Sunday, 26 May 2013

Studio Managers - they're just big softies, really. Aren't they?

Want to get started at a recording studio? Andy Ward at Musoplex has some tips.

I’ve been here before. Where the hell is this place?

I'm parked up on a less than welcoming, dimly lit industrial estate, in the dark, fishing out my phone to call my contact. It’s raining. I’m not rocking up at Abbey Road today to hang with media luvvies - I’m in real-world, value for money territory. Selly Oak, Hockley, Tamworth, Wolverhampton… not a glamorous list. These are where you’ll find working recording studios. Right now, as the M5 rumbles directly overhead, I’m heading for Musoplex in Oldbury. 

A studio is a capital-intensive business. Proper recording kit, not the kind on your laptop, costs money. Yes, it's much cheaper now, but figure in rent, rates, heating, maintenance and rehearsal room instruments, and it adds up. Studio owners who go into this line of trade need their eyes wide open. But, like many other studio owners, Andy Ward has a strong romantic streak. It must give his bank manager nightmares. 

Monday, 20 May 2013

Airplay: a howl of frustration

Busting past the music gatekeepers to get radio exposure. How is it? How should it be? Tips, tricks and opinions
Name's not down, yer not coming in  
Two weeks back, hazily happy after a great day, I joined a brilliant Facebook rant/thread led by a long-standing muso pal, Neil Spragg. At the heart of it was this question: How the hell do you get people at radio to listen to your stuff? 

Lots of people pitched in with comments, sympathies and tactics, both ethical and imaginative... and downright creepy. In fact I have deliberately not included the creepiest one of all in this post. Me? I weighed in as someone who was regularly on the receiving end of demos, pitches, and hustles, back in the day. 

Read this and you'll also see it suggested that musicians might not even wish to try that hard at radio anymore. I still believe that radio has a huge part to play in supporting new and local music, so I found that hard to take; but, equally, I concede it's hard to argue against that view in the present radio climate. 

It was (and is) a great chat thread. It's the kind of thing social media does well. So, with my sincere thanks to everyone who joined in, here's a condensed version, sorted roughly by topic, after the jump. 

Sunday, 12 May 2013

Revisiting Moseley Shoals live after 17 years: Ocean Colour Scene's Simon Fowler

UPDATE: A revised and expanded version of this post 
is included in the new Radio To Go ebook, Survivors 

What makes a band go large? What makes them last – albeit with the odd hiatus – over twenty years, despite managerial problems and some pretty solid contractual brick walls blocking them from playing and recording?

When you try to tot up those Birmingham bands who went REALLY BIG for a sustained period in the past twenty years of so, you get quite a short list. But right up at the top of that list you’ll find Ocean Colour Scene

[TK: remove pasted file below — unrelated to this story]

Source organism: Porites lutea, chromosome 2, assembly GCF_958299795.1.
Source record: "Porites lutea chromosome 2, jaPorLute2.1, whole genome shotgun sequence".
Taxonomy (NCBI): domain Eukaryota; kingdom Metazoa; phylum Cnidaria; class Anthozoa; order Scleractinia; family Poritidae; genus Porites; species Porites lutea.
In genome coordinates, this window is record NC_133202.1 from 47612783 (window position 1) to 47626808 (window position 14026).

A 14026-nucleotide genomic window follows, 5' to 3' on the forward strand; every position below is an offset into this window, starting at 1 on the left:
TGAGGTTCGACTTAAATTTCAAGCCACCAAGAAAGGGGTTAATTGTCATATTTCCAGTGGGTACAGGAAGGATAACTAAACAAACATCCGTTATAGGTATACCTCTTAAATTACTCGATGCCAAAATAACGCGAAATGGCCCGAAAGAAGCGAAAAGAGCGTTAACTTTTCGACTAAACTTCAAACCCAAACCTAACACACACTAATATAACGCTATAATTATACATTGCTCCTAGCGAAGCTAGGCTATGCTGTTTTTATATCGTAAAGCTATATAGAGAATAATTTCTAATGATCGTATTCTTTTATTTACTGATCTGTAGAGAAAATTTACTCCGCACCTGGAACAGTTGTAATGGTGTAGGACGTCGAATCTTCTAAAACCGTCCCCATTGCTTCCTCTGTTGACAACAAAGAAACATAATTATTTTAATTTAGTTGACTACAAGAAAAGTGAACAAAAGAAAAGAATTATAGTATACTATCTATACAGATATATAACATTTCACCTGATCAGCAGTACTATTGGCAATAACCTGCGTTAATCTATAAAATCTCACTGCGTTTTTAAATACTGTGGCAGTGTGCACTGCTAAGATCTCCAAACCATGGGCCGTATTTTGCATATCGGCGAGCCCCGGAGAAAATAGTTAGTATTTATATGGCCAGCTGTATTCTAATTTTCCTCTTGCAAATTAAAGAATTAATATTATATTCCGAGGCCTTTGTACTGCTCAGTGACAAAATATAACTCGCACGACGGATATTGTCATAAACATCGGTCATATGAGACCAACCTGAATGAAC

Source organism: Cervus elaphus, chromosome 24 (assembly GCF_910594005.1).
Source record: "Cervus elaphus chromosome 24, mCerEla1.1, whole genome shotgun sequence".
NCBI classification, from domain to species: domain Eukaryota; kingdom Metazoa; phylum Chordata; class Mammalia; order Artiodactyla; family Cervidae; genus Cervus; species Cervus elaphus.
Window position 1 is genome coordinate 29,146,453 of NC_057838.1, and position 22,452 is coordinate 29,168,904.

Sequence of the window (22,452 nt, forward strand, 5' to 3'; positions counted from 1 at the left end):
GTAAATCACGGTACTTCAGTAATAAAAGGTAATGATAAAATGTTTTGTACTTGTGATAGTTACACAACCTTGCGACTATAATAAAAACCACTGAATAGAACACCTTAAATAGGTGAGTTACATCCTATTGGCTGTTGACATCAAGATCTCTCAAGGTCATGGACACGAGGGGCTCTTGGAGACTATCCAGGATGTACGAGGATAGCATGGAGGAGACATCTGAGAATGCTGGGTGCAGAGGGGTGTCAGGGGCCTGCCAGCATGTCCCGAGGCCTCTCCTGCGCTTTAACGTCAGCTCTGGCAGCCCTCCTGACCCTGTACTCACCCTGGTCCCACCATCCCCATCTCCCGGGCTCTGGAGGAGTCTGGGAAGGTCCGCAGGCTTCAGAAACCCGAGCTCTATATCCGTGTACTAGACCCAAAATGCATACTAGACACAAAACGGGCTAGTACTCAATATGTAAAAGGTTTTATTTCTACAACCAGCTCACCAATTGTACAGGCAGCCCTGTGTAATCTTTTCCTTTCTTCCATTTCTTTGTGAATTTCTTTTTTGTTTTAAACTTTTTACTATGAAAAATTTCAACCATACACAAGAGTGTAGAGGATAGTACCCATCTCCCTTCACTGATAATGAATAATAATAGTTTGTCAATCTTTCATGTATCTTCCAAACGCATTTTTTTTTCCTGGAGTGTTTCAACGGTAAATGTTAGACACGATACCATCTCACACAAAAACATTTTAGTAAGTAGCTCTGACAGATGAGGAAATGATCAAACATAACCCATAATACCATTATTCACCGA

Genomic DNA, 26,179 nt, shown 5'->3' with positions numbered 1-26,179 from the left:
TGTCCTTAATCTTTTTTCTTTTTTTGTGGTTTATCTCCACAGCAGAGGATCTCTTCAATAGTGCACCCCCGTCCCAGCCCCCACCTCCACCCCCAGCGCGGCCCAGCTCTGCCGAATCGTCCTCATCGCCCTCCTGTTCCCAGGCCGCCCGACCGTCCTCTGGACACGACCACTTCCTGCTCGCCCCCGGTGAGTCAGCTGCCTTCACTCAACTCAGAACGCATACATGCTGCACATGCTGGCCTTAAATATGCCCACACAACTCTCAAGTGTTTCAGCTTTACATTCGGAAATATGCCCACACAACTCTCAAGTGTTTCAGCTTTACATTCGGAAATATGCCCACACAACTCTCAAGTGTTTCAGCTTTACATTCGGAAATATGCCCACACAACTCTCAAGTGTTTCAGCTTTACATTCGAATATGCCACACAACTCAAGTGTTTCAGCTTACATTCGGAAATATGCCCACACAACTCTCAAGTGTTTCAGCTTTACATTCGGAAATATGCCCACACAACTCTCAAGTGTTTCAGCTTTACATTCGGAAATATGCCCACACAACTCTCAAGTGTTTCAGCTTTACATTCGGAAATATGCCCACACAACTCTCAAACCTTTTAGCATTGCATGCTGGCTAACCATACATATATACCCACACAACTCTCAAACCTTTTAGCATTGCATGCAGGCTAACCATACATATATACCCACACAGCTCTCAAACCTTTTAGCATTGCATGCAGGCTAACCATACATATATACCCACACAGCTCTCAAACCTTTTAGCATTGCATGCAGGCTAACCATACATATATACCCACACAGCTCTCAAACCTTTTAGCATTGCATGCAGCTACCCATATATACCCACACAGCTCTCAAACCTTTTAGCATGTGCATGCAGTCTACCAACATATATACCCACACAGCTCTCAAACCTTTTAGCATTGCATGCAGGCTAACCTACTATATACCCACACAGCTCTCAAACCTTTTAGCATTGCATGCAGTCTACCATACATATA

Interestingly, they're still going, with much of the original line-up. It's an gripping tale of solid songwriting and playing, battling through obstacles, and coming good. Good luck? I wouldn't say that.. Good judgement? Yup, give them that. Hard work? Without a doubt. Good friends along the way? Yes - they played a big part.

As far as most people were concerned, Ocean Colour Scene - OCS - emerged (and how) in the mid-90s. But in fact they were already a big noise in Brum at the end of the eighties. Then it all went quiet, with individual members forming impressive alliances which stood them in good stead when the time came for their proper breakthrough.

Sunday, 5 May 2013

Boat To Row: on tour in May, back at Moseley Folk in August, new songs to unveil, and national airplay

The May 2013 Boat To Row tour poster
Boat To Row have been sculling through peaceful waters for some time now. But it hasn't been plain sailing (and that's quite enough boat gags). Time to talk managers, repertoire, accosting national DJs on the street... 

Two or three years back, Boat To Row opened for Goodnight Lenin at a packed Hare and Hounds, rammed with GNL’s mates. That BTR line-up played an understated but highly effective set, swiftly followed up with some early material online, much of which is still current.

This band is astonishingly calm, collected and at ease. They're good company. For all that, there’s been a hefty turnover of musicians, but the current line-up seems stable. And there’s a really rather attractive tour coming up at the end of the month – the Birmingham gig packs in the wonderful Chris Tye, the fast-rising and very appealing Cannon Street and at least four other acts, on top of Boat To Row's headlining slot. And two days ago Moseley Folk confirmed that they will appear on the first day of this year's festival.. . 

And beneath all that sunny affable calm, there’s a good deal of judicious thinking going on.